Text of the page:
During 2016, Peru experienced an intense wildfire season, exacerbated by widespread drought conditions across the country.
The base map (Image 53, to the left) shows the 2016 fire alert hotspots.
These alerts are generated from a moderate-resolution (375 meters) satellite sensor (VIIRS) that detects significant new heat sources.
Although there has not yet been a comprehensive evaluation of the causes of these fires, evidence indicates that many are linked to agricultural practices that allow fires to escape to surrounding natural habitats.
In the image, we highlight 5 significant fire hotspots in the Amazon basin, labeled A-E (A. Northern Peru; B. Lower Huallaga; C. Huánuco/Ucayali, D. Ene River, E. Southern Manu, F. Interoceanic Highway).
These areas are described in more detail below.
A. Northern Peru
Hotspot A indicates the area in northern Peru that experienced a wave of intense fires in late 2016. Most of the fires occurred in the headwaters of the Amazon, in the Cajamarca and Lambayeque regions.
Image 53a shows where the concentrations of heat sources were recorded.
B. Lower Huallaga
Hotspot B corresponds to the area along the lower Huallaga river basin, between the regions of Loreto and San Martín. Although most of the fires were in established agricultural areas, some impacted forest and secondary vegetation for the opening of new agricultural areas (Image 53b).
Hotspot C overlaps with one of the primary deforestation hotspots in the country. As previously reported, one of the primary drivers of deforestation in this area is cattle pasture (see MAAP #37). Therefore, there may be a relationship between the use of fire in agricultural activities and the high deforestation rates in this area.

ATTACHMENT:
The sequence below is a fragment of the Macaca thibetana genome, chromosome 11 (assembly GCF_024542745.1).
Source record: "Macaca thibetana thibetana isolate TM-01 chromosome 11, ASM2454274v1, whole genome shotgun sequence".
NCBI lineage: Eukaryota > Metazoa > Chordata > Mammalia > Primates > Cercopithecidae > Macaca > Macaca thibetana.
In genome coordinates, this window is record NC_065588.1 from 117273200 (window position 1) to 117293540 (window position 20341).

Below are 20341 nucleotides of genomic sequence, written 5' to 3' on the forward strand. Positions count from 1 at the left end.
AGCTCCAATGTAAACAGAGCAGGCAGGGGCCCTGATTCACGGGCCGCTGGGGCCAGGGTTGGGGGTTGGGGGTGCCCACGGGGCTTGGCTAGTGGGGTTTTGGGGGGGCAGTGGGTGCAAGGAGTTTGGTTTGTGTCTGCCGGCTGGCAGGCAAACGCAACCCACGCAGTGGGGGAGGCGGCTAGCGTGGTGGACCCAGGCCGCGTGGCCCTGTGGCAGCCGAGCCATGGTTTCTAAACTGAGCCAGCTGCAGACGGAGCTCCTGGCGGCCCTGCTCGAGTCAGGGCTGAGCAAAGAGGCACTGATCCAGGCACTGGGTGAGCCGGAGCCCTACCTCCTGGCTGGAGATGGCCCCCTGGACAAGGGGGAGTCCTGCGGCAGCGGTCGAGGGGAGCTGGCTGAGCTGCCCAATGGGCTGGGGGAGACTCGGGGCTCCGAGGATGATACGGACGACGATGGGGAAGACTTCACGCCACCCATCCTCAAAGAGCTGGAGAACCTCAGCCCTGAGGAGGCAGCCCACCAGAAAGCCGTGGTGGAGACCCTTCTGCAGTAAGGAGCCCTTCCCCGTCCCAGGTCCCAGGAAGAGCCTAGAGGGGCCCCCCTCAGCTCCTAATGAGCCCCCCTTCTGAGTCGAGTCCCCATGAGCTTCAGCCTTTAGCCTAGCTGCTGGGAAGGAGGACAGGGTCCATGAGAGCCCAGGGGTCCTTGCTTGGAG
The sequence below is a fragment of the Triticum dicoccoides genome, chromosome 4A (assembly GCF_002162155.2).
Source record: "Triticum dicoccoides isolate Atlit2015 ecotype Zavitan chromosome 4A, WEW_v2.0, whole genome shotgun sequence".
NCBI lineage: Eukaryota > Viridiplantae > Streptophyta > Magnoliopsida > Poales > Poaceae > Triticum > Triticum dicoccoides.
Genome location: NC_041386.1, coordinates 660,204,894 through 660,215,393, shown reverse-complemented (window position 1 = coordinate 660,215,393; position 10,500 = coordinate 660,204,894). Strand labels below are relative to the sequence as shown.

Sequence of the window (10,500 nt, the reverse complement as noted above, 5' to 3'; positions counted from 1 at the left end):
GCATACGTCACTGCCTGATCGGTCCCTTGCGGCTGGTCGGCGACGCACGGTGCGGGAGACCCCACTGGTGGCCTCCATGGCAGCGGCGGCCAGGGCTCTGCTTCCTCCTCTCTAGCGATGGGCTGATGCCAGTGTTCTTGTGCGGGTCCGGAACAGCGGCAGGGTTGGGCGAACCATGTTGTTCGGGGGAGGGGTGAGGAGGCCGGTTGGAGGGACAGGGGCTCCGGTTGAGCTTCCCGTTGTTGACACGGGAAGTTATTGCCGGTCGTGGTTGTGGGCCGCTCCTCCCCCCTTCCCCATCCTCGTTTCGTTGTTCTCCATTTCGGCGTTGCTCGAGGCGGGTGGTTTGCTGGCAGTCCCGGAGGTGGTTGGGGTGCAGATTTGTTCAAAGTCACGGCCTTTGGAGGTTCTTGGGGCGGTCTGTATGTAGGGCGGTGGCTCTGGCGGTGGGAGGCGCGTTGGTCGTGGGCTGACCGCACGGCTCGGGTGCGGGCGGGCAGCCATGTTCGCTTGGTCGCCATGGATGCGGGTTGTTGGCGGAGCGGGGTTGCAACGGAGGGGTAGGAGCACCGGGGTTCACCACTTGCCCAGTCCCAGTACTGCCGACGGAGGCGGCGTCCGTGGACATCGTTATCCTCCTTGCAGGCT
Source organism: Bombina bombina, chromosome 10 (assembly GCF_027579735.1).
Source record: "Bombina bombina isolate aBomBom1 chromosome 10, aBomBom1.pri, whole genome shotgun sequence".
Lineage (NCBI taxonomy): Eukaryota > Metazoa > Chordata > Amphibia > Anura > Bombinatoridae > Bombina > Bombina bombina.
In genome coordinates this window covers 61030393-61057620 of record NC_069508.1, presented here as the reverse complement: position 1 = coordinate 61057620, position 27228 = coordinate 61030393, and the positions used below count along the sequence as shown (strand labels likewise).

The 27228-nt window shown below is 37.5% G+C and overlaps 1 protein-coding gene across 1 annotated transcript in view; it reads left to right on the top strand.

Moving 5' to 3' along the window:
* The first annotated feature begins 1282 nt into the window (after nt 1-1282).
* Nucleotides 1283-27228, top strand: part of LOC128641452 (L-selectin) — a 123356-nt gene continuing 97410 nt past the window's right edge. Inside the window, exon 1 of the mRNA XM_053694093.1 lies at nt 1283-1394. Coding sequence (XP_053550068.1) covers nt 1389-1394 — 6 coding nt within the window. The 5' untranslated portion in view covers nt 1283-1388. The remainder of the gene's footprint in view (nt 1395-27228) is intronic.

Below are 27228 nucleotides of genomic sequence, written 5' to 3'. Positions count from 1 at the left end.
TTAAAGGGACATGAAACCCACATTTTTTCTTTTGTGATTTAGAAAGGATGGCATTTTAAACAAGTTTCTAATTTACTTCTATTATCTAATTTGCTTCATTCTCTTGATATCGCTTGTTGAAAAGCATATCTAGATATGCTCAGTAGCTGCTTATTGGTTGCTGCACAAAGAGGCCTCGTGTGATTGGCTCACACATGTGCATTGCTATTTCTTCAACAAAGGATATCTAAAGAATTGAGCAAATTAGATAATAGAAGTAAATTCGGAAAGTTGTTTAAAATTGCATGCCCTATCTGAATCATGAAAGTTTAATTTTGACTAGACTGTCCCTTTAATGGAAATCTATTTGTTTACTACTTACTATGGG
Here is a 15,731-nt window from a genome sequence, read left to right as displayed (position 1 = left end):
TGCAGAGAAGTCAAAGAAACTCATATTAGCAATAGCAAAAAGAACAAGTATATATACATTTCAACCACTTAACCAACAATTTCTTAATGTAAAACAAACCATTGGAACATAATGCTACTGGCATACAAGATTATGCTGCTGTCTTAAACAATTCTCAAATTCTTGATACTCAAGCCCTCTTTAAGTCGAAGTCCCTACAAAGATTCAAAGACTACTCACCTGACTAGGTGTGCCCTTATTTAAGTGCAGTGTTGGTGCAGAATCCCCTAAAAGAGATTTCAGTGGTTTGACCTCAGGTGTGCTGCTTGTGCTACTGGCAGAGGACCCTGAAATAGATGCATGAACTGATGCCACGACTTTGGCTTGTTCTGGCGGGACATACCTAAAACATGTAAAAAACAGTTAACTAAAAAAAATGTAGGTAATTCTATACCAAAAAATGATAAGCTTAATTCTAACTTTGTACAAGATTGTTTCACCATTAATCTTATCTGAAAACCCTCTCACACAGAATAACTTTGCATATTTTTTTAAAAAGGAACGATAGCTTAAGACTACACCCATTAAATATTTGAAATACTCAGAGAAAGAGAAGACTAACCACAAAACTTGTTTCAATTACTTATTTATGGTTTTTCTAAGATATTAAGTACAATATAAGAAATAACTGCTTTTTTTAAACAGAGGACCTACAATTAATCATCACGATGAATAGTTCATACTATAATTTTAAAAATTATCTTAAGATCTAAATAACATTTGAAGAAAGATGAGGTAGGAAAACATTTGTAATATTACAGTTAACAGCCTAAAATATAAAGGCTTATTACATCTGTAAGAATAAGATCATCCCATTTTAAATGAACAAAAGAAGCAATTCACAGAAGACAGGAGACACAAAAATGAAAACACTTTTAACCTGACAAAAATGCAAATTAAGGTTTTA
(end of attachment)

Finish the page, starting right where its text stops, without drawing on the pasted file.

D. Ene River
Hotspot D highlights an area that generated national and international attention in 2016, when fires along the Ene River threatened two national protected areas (Asháninka Communal Reserve and Otishi National Park) in the Junin region. Image 53d shows a comparison of before (left panel) and during (right panel) the fires. We did not document any fires entering the protected areas.
E. South of Manu
Hotspot E corresponds to an area of grassland, inter-Andean valley, and cloud forest in the buffer zone of Manu National Park and surrounding the Wayqecha Private Conservation Area. According to estimates of local officials, around 3,000 hectares burned.
F. Interoceanic Highway
Hotspot F indicates an area in southern Peru experiencing increasing deforestation along the Interoceanic Highway in the Madre de Dios region. We previously documented a correlation between the areas with high concentrations of fires and areas of elevated deforestation (see MAAP #47).
Novoa S, Finer M, Samochuallpa E (2017) Wildfire Hotspots in Peruvian Amazon in 2016. MAAP: 53.Download PDF of this article